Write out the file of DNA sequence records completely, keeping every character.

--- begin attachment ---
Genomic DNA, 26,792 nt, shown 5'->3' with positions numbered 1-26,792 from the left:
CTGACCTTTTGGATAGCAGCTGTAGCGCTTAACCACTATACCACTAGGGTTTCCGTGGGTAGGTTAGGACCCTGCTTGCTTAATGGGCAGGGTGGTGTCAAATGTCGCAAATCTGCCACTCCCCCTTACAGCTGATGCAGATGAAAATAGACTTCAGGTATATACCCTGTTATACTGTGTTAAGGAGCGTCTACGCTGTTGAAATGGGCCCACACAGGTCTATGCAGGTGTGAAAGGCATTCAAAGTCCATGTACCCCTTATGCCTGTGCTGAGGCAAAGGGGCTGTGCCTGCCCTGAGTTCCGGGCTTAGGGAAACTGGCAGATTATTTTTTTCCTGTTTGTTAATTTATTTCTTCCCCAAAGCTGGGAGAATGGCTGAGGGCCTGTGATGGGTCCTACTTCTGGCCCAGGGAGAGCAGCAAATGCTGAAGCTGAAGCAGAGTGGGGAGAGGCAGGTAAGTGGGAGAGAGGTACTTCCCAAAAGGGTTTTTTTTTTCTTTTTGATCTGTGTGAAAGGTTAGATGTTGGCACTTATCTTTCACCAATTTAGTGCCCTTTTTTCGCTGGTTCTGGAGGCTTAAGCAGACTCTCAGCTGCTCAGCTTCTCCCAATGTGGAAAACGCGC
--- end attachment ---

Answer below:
Genomic DNA, 26,792 nt, shown 5'->3' with positions numbered 1-26,792 from the left:
CTGACCTTTTGGATAGCAGCTGTAGCGCTTAACCACTATACCACTAGGGTTTCCGTGGGTAGGTTAGGACCCTGCTTGCTTAATGGGCAGGGTGGTGTCAAATGTCGCAAATCTGCCACTCCCCCTTACAGCTGATGCAGATGAAAATAGACTTCAGGTATATACCCTGTTATACTGTGTTAAGGAGCGTCTACGCTGTTGAAATGGGCCCACACAGGTCTATGCAGGTGTGAAAGGCATTCAAAGTCCATGTACCCCTTATGCCTGTGCTGAGGCAAAGGGGCTGTGCCTGCCCTGAGTTCCGGGCTTAGGGAAACTGGCAGATTATTTTTTTCCTGTTTGTTAATTTATTTCTTCCCCAAAGCTGGGAGAATGGCTGAGGGCCTGTGATGGGTCCTACTTCTGGCCCAGGGAGAGCAGCAAATGCTGAAGCTGAAGCAGAGTGGGGAGAGGCAGGTAAGTGGGAGAGAGGTACTTCCCAAAAGGGTTTTTTTTTTCTTTTTGATCTGTGTGAAAGGTTAGATGTTGGCACTTATCTTTCACCAATTTAGTGCCCTTTTTTCGCTGGTTCTGGAGGCTTAAGCAGACTCTCAGCTGCTCAGCTTCTCCCAATGTGGAAAACGCGC